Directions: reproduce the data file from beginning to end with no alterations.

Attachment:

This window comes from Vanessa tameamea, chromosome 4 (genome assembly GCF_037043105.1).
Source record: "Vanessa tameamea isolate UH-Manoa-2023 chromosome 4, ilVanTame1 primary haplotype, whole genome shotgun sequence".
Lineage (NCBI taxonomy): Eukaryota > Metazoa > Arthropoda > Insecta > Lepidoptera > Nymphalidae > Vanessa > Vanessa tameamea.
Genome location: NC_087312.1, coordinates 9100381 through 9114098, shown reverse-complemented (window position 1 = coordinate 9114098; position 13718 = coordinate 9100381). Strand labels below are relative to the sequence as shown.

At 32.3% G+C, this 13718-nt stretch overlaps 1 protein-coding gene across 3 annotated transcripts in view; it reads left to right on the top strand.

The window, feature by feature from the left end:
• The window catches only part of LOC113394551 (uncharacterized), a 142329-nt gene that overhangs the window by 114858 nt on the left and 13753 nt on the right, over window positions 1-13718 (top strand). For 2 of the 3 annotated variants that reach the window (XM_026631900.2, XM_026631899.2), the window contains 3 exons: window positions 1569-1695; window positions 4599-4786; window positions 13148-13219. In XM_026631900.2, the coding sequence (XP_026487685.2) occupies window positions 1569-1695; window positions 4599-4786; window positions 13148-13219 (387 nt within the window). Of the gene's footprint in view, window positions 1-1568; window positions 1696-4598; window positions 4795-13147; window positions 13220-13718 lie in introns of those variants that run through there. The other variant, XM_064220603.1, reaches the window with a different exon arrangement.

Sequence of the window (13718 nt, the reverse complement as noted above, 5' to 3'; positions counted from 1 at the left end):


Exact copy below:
This window comes from Vanessa tameamea, chromosome 4 (genome assembly GCF_037043105.1).
Source record: "Vanessa tameamea isolate UH-Manoa-2023 chromosome 4, ilVanTame1 primary haplotype, whole genome shotgun sequence".
Lineage (NCBI taxonomy): Eukaryota > Metazoa > Arthropoda > Insecta > Lepidoptera > Nymphalidae > Vanessa > Vanessa tameamea.
Genome location: NC_087312.1, coordinates 9100381 through 9114098, shown reverse-complemented (window position 1 = coordinate 9114098; position 13718 = coordinate 9100381). Strand labels below are relative to the sequence as shown.

At 32.3% G+C, this 13718-nt stretch overlaps 1 protein-coding gene across 3 annotated transcripts in view; it reads left to right on the top strand.

The window, feature by feature from the left end:
• The window catches only part of LOC113394551 (uncharacterized), a 142329-nt gene that overhangs the window by 114858 nt on the left and 13753 nt on the right, over window positions 1-13718 (top strand). For 2 of the 3 annotated variants that reach the window (XM_026631900.2, XM_026631899.2), the window contains 3 exons: window positions 1569-1695; window positions 4599-4786; window positions 13148-13219. In XM_026631900.2, the coding sequence (XP_026487685.2) occupies window positions 1569-1695; window positions 4599-4786; window positions 13148-13219 (387 nt within the window). Of the gene's footprint in view, window positions 1-1568; window positions 1696-4598; window positions 4795-13147; window positions 13220-13718 lie in introns of those variants that run through there. The other variant, XM_064220603.1, reaches the window with a different exon arrangement.

Sequence of the window (13718 nt, the reverse complement as noted above, 5' to 3'; positions counted from 1 at the left end):